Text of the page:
Cole Matson, in a recent blog post, points out that DS9 aired two years after Roddenberry’s death. With different people at the helm, we could see how spirituality plays out in a highly technological society. Rather than mocked, it has its place and hey, wouldn’t you know it, it can even be shown as a driving force. Think the ending season of DS9. The war with the Dominion has a deeply spiritual component to it as Gul Dukat champions the cause of the pah wraiths against the Prophets, and the war isn’t truly over until . . . well, spoilers. Sorry. The point is this: the wormhole aliens or Prophets or whatever you want to call them never tell the Bajorans to stop worshiping them. There’s never a moment where the aliens say, “C’mon, folks, knock it off, we’re just an alien society that lives outside of linear time. Please stop.” Instead, the worship of the Prophets almost seems proper given the cultural context. They provide hope and protection to the Bajoran people. Their faith is rewarded.

This gives me hope. While DS9 wasn’t well-received at the time, I think it has aged well and shows us that yes, spirituality and science fiction can go hand in hand.

Who knows? Maybe I’ll write that book someday. But for now, I’m going to have some fun getting re-acquainted with some old friends.

John W. Otte leads a double life. By day, he’s a Lutheran minister, husband, and father of two. He graduated from Concordia University in St. Paul, Minnesota, with a theatre major, and then from Concordia Seminary in St. Louis, Missouri. By night, he writes unusual stories of geeky grace. He lives in Blue Springs, Missouri, with his wife and two boys. Keep up with him at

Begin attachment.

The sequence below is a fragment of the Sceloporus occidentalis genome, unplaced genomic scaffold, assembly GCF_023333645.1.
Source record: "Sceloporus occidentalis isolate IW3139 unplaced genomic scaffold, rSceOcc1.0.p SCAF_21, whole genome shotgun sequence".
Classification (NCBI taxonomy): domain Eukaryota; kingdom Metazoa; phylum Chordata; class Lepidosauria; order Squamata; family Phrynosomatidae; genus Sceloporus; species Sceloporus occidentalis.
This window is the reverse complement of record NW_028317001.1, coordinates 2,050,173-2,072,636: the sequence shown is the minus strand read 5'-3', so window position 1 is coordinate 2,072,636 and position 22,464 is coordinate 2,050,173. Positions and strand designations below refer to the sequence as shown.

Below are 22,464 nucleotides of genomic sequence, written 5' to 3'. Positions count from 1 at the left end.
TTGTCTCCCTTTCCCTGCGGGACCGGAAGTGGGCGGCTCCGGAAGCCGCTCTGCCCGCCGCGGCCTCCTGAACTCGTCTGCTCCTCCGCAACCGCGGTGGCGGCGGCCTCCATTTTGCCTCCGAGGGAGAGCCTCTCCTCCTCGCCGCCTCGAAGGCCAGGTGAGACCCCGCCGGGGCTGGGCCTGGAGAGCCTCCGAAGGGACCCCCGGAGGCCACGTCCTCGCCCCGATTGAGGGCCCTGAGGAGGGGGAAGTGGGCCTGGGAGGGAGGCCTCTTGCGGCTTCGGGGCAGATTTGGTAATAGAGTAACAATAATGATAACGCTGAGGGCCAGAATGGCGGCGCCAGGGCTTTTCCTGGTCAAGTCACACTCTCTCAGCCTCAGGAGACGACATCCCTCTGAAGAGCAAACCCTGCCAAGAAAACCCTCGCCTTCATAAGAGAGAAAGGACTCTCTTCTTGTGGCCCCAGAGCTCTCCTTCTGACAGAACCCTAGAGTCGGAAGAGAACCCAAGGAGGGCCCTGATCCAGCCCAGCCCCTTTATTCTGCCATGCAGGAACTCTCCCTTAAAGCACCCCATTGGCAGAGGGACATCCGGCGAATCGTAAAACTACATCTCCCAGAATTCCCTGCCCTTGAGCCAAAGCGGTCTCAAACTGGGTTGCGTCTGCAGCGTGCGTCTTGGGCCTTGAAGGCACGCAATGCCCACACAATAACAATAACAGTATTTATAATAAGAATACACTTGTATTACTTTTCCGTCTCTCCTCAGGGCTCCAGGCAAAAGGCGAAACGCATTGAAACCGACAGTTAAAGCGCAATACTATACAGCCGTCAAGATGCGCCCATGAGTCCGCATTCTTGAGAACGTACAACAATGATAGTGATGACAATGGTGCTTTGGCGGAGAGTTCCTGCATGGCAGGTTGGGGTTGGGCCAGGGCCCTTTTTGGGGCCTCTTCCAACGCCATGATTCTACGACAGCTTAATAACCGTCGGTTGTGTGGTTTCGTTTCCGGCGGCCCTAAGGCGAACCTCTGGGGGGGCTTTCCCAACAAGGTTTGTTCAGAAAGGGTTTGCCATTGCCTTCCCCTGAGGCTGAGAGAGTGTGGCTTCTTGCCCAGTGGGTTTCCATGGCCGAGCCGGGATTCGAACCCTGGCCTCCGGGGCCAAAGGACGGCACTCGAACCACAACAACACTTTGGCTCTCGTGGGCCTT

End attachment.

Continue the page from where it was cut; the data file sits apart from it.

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  1. That is one reason I loved DS9, the religious aspect. Although I winced during the episode where all the Bajoran children are taken out of school when they are taught their gods are really just aliens and Kai Wynn walks in. But I appreciate that respected members of DS9 are shown to believe, and not mocked for it (Kira Nerys).

  2. Bainespal says:

    I’m greatly interested in the results of your research.  I’m almost done watching TNG, most of the episodes for the first time.  I’ve never really seen much of anything from Deep Space 9 yet, but I’ve read essays about Roddenbury’s atheist agenda in TNG and how DS9 is different.

    I’ve also seen all of Babylon 5, the producer of which –J. Michael Staczynski — is also an atheist, at least according to Wikipedia.  However, Babylon 5 handles spirituality very carefully, and even though it’s far from Christian, I feel that the series is at least honest about the need for spiritual transcendence.  Babylon 5 and Deep Space 9 have more than spirituality in common; they’re both set on space stations, for one, and I’ve heard conspiracies from both fandoms claiming that the other ripped their show off!

  3. Mickey says:

    My favorite ‘religious’ moment in Star Trek comes from Star Trek V.

    The whole film seems to want to debunk religions as lies coming from some nasty alien in the center of the galaxy. But its own plot holes are like photon torpedoes shot at that thesis.

     Like, who was powerful enough to imprison this god-like character in the first place?